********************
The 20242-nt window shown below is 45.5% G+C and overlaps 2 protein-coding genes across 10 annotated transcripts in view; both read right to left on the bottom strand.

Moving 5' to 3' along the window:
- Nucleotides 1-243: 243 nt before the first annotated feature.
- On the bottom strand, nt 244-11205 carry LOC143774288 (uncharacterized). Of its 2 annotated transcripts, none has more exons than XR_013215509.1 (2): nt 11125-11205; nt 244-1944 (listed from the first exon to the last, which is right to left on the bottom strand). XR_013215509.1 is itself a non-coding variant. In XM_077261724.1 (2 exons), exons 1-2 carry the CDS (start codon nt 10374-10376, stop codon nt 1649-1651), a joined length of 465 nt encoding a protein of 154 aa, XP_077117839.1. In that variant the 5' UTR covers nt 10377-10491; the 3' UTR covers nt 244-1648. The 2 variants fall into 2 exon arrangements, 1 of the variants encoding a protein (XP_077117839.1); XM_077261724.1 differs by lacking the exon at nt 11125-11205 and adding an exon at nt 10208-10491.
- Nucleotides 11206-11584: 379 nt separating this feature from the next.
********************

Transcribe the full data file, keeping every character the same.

The 20242-nt window shown below is 45.5% G+C and overlaps 2 protein-coding genes across 10 annotated transcripts in view; both read right to left on the bottom strand.

Moving 5' to 3' along the window:
- Nucleotides 1-243: 243 nt before the first annotated feature.
- On the bottom strand, nt 244-11205 carry LOC143774288 (uncharacterized). Of its 2 annotated transcripts, none has more exons than XR_013215509.1 (2): nt 11125-11205; nt 244-1944 (listed from the first exon to the last, which is right to left on the bottom strand). XR_013215509.1 is itself a non-coding variant. In XM_077261724.1 (2 exons), exons 1-2 carry the CDS (start codon nt 10374-10376, stop codon nt 1649-1651), a joined length of 465 nt encoding a protein of 154 aa, XP_077117839.1. In that variant the 5' UTR covers nt 10377-10491; the 3' UTR covers nt 244-1648. The 2 variants fall into 2 exon arrangements, 1 of the variants encoding a protein (XP_077117839.1); XM_077261724.1 differs by lacking the exon at nt 11125-11205 and adding an exon at nt 10208-10491.
- Nucleotides 11206-11584: 379 nt separating this feature from the next.